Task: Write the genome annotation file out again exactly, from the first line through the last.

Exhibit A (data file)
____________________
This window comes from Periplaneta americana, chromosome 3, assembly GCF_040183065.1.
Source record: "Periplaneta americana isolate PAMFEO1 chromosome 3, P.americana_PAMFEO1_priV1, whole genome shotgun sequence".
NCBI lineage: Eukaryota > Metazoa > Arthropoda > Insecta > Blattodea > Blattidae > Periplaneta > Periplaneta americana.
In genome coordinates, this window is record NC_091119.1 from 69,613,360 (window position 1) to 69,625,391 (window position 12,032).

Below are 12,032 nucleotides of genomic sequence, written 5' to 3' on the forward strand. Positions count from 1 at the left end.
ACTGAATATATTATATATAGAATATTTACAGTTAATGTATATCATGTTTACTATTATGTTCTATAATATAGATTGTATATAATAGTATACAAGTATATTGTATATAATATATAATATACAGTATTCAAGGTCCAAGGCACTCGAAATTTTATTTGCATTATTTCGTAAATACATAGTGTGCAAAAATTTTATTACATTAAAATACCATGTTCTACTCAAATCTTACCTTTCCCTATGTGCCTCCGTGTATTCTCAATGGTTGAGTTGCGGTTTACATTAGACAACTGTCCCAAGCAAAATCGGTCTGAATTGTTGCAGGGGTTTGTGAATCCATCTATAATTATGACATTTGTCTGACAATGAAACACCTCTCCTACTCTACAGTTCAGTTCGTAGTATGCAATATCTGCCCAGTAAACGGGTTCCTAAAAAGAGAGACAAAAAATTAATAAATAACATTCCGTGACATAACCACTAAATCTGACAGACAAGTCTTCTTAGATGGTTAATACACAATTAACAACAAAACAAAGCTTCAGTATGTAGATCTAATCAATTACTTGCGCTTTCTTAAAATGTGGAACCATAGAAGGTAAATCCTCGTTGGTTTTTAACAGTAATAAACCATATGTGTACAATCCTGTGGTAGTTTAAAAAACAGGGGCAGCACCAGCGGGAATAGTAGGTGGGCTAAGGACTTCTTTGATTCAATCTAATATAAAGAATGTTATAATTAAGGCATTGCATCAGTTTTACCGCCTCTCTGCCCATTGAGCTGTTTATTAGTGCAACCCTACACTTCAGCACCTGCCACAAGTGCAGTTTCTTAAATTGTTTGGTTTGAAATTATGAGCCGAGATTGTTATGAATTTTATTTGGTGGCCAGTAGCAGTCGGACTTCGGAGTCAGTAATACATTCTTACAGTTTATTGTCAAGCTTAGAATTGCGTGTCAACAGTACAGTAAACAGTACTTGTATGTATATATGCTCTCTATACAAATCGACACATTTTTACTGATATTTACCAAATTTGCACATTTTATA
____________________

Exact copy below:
This window comes from Periplaneta americana, chromosome 3, assembly GCF_040183065.1.
Source record: "Periplaneta americana isolate PAMFEO1 chromosome 3, P.americana_PAMFEO1_priV1, whole genome shotgun sequence".
NCBI lineage: Eukaryota > Metazoa > Arthropoda > Insecta > Blattodea > Blattidae > Periplaneta > Periplaneta americana.
In genome coordinates, this window is record NC_091119.1 from 69,613,360 (window position 1) to 69,625,391 (window position 12,032).

Below are 12,032 nucleotides of genomic sequence, written 5' to 3' on the forward strand. Positions count from 1 at the left end.
ACTGAATATATTATATATAGAATATTTACAGTTAATGTATATCATGTTTACTATTATGTTCTATAATATAGATTGTATATAATAGTATACAAGTATATTGTATATAATATATAATATACAGTATTCAAGGTCCAAGGCACTCGAAATTTTATTTGCATTATTTCGTAAATACATAGTGTGCAAAAATTTTATTACATTAAAATACCATGTTCTACTCAAATCTTACCTTTCCCTATGTGCCTCCGTGTATTCTCAATGGTTGAGTTGCGGTTTACATTAGACAACTGTCCCAAGCAAAATCGGTCTGAATTGTTGCAGGGGTTTGTGAATCCATCTATAATTATGACATTTGTCTGACAATGAAACACCTCTCCTACTCTACAGTTCAGTTCGTAGTATGCAATATCTGCCCAGTAAACGGGTTCCTAAAAAGAGAGACAAAAAATTAATAAATAACATTCCGTGACATAACCACTAAATCTGACAGACAAGTCTTCTTAGATGGTTAATACACAATTAACAACAAAACAAAGCTTCAGTATGTAGATCTAATCAATTACTTGCGCTTTCTTAAAATGTGGAACCATAGAAGGTAAATCCTCGTTGGTTTTTAACAGTAATAAACCATATGTGTACAATCCTGTGGTAGTTTAAAAAACAGGGGCAGCACCAGCGGGAATAGTAGGTGGGCTAAGGACTTCTTTGATTCAATCTAATATAAAGAATGTTATAATTAAGGCATTGCATCAGTTTTACCGCCTCTCTGCCCATTGAGCTGTTTATTAGTGCAACCCTACACTTCAGCACCTGCCACAAGTGCAGTTTCTTAAATTGTTTGGTTTGAAATTATGAGCCGAGATTGTTATGAATTTTATTTGGTGGCCAGTAGCAGTCGGACTTCGGAGTCAGTAATACATTCTTACAGTTTATTGTCAAGCTTAGAATTGCGTGTCAACAGTACAGTAAACAGTACTTGTATGTATATATGCTCTCTATACAAATCGACACATTTTTACTGATATTTACCAAATTTGCACATTTTATA